Taking a muscle through its full range of motion and lengthening, or “stretching” it under load has also been shown in the real world time and time again to produce a significant hypertrophic response. For example stretching the latissimus muscles fully at the bottom range of a pull-up, and performing what has sometimes been referred to as a “loaded stretch”, has been shown to trigger a muscle growth response. This isn’t surprising as high amounts of mechanical tension are produced during these actions, as high eccentric force is being produced by the muscle in a lengthened state.

Metabolic stress

A number of studies have shown metabolic stress to play an important role within the hypertrophic response of muscle tissue. Some have even suggested high metabolic stress and metabolite production to be even more important than high mechanical tension. Metabolic stress is a result of exercise that relies on anaerobic glycolysis for energy production, and is typically achieved with the type of training associated with high lactate and hydrogen ion production, increased blood acidity, and the subsequent “burning” sensation experienced. This build-up of metabolic by-products can trigger an anabolic hormonal surge, including growth hormone (hGH) and insulin-like growth factors, among other things. The occlusion of veins by repeated muscle contractions also prevent blood from escaping, and cell swelling to occur, as well as hypoxia or a lack of oxygen supply to the muscles. This is the “pump” that is often experienced, and even chased by many.

When talking about the pump I’m always weirdly reminded of this hilarious Arnold Schwarzenegger interview out of Pumping Iron:

“The greatest feeling you can get in a gym or the most satisfying feeling you can get in the gym is the pump. Let’s say you train your biceps, blood is rushing in to your muscles and that’s what we call the pump. Your muscles get a really tight feeling like your skin is going to explode any minute and it’s really tight and it’s like someone is blowing air into your muscle and it just blows up and it feels different, it feels fantastic! It’s as satisfying to me as cumming is, you know, as in having sex with a woman and cumming. So you can believe how much I am in heaven? I am like getting the feeling of cumming in the gym; I’m getting the feeling of cumming at home; I’m getting the feeling of cumming backstage; when I pump up, when I pose out in front of 5000 people I get the same feeling, so I am cumming day and night. It’s terrific, right? So you know, I am in heaven.”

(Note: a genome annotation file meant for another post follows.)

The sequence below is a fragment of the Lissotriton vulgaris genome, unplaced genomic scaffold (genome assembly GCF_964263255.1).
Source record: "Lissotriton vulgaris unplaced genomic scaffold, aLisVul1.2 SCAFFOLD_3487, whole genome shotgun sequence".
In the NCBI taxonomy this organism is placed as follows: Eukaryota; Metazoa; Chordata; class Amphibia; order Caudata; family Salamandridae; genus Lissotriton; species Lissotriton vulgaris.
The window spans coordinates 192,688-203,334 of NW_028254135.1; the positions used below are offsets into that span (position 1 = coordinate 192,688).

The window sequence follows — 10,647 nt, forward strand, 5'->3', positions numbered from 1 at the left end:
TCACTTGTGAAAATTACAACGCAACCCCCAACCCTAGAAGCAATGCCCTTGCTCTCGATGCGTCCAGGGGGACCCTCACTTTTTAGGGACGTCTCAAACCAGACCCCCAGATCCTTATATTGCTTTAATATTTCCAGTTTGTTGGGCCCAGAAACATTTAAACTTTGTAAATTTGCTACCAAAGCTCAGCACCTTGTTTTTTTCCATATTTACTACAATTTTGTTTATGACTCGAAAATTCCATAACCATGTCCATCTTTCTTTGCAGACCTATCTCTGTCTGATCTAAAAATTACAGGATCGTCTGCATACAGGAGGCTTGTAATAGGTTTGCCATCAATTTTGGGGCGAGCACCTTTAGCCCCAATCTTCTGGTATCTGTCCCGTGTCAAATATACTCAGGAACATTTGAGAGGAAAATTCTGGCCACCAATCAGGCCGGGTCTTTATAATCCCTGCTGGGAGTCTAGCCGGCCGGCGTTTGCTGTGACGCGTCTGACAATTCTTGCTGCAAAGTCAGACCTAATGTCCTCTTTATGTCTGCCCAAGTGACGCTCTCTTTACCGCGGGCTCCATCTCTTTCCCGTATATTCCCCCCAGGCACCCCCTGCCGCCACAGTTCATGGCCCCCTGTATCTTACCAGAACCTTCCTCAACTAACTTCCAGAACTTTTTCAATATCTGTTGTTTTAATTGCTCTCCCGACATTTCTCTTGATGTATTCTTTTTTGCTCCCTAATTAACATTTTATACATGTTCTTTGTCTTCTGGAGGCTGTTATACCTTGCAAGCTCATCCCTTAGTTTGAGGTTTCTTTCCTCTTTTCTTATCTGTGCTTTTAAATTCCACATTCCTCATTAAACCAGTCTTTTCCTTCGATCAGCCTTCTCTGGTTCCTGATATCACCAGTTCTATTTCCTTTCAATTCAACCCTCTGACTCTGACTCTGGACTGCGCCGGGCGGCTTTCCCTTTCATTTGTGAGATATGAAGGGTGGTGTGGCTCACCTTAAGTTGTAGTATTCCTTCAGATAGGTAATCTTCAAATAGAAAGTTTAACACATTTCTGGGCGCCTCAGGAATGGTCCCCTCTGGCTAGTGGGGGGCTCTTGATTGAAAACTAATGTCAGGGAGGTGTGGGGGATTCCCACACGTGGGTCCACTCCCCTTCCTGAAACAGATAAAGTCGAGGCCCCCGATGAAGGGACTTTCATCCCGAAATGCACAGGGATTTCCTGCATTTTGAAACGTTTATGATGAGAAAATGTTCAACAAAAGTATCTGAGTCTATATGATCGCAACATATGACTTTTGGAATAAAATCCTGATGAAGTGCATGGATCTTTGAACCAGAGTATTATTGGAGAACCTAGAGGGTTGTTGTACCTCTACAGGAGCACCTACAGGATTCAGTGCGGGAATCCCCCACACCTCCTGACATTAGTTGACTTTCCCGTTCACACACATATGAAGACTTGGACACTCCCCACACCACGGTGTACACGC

– Arnold Schwarzenegger on “the pump”!!!

Simply, any training focused on producing metabolic stress and achieving a pump will trigger a potent anabolic hormonal surge and activate some of the cellular mechanisms associated with muscle hypertrophy.

Muscle damage

Most of us are aware that muscle damage, or tissue breakdown occurs during resistance training. It is theorized that localized damage to muscle tissue can activate a hypertrophic response. In short the response to localised damage, or myotrauma, is one that can be compared to muscle injury and the inflammatory response to infection. This response is believed to release various growth factors that may ultimately lead to hypertrophy, providing muscle protein synthesis exceeds degradation or tissue breakdown during the repair phase. A greater rate of tissue breakdown is achieved at higher intensities (i.e., the higher the %1RM the greater the rate of tissue breakdown), however time under tension can be very short at these intensities, as sets of exercise do not last very long. Therefore although the rate of tissue breakdown is high, the duration is very short. It has therefore been suggested that an optimal balance between both intensity and time under tension is achieved around 6-10 repetitions per set. Furthermore accentuating the eccentric component of the exercise, performing a stretch of the muscle while it is being activated, or overloading the eccentric portion of the exercise (i.e., using a greater eccentric load versus that used during the concentric portion of the exercise), can form high amounts of mechanical tension and tissue breakdown.